Bee Balm (Monarda), which is a member of the mint family, is possibly the best perennial available when it comes to pollinators. The flowers are quite showy and come in shades of pinks, reds, and purples. The most common Bee Balm seen in gardens are cultivars of the species Monarda didyma. I know we normally preach selecting straight natives when possible, but Monarda didyma is one of the exceptions. The straight species will become covered with powdery mildew in our climate. Some great cultivars have been developed with a resistance to this disease. A couple of our favorites are Jacob Cline & Rasberry Wine.
The great thing about these cultivars is that they appear to benefit our native insects just as much as the straight species. I have a large section of it in a meadow area of my yard and it is covered in many species of bees, butterflies, moths, and humming birds. I’ve also noticed quit a few gold finches hanging out on the flowers as well.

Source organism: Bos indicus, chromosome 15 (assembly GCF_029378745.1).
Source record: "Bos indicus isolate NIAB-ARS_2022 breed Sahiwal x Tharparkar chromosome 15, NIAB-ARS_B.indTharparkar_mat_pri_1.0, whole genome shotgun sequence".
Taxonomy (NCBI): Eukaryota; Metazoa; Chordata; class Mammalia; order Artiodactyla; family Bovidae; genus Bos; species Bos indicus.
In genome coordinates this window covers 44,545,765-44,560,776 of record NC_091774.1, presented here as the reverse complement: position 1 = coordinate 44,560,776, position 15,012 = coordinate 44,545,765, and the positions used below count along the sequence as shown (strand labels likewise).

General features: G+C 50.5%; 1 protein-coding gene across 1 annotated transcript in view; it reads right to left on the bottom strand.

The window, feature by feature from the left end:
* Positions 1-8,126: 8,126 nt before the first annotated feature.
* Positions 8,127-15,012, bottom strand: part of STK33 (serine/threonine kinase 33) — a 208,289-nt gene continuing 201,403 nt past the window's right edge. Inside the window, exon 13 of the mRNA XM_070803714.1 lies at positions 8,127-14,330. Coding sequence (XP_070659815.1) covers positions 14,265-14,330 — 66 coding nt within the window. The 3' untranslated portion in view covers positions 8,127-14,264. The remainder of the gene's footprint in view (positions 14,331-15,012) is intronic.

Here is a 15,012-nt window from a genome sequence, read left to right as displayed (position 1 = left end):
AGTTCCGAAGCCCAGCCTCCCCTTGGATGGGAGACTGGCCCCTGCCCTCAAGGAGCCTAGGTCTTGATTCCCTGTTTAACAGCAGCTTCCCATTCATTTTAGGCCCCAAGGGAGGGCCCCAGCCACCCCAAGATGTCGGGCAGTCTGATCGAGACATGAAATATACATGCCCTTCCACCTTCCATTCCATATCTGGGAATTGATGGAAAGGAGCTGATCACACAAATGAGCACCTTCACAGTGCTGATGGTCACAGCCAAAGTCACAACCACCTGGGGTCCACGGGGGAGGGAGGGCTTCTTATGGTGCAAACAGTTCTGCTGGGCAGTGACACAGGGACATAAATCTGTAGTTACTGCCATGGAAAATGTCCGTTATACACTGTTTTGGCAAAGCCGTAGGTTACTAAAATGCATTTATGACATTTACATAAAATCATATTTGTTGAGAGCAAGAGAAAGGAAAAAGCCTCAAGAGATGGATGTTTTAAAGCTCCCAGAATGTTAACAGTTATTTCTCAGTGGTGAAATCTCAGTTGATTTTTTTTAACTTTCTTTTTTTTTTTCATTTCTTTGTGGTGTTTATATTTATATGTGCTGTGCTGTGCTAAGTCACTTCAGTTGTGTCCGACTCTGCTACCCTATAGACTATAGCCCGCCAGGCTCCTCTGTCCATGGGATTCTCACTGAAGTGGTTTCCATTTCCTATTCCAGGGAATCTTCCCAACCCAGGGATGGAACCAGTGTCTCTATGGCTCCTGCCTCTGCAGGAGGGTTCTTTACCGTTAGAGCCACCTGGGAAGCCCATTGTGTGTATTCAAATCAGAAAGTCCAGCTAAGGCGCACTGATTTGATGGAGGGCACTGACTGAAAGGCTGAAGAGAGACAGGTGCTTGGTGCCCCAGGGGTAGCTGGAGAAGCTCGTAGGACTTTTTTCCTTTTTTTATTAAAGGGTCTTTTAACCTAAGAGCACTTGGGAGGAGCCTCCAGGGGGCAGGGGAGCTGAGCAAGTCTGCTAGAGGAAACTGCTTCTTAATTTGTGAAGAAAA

Another species of Monarda we love is Monarda punctata. It has a much different look from its relative didyma. The flowers almost appear to be silvery extensions of the leaves. While the smell is similar to all Monarda I feel it has a bit more of a minty aroma. This one is great in mass plantings where the silvery purple flowers can really show off. Planting the straight species is fine with this one.
One word of caution: All species of Monarda tend to spread rapidly from year to year. Make sure you plant it in an area that can handle its self sowing nature. Fortunately the plant is easy to pull up if it does begin to make a nuisance of itself.
Check out Sandy’s Plants if you are interested in purchasing some Bee Balm. They have many varieties including the ones mentioned here.
Thanks for reading!
Plant by Design LLC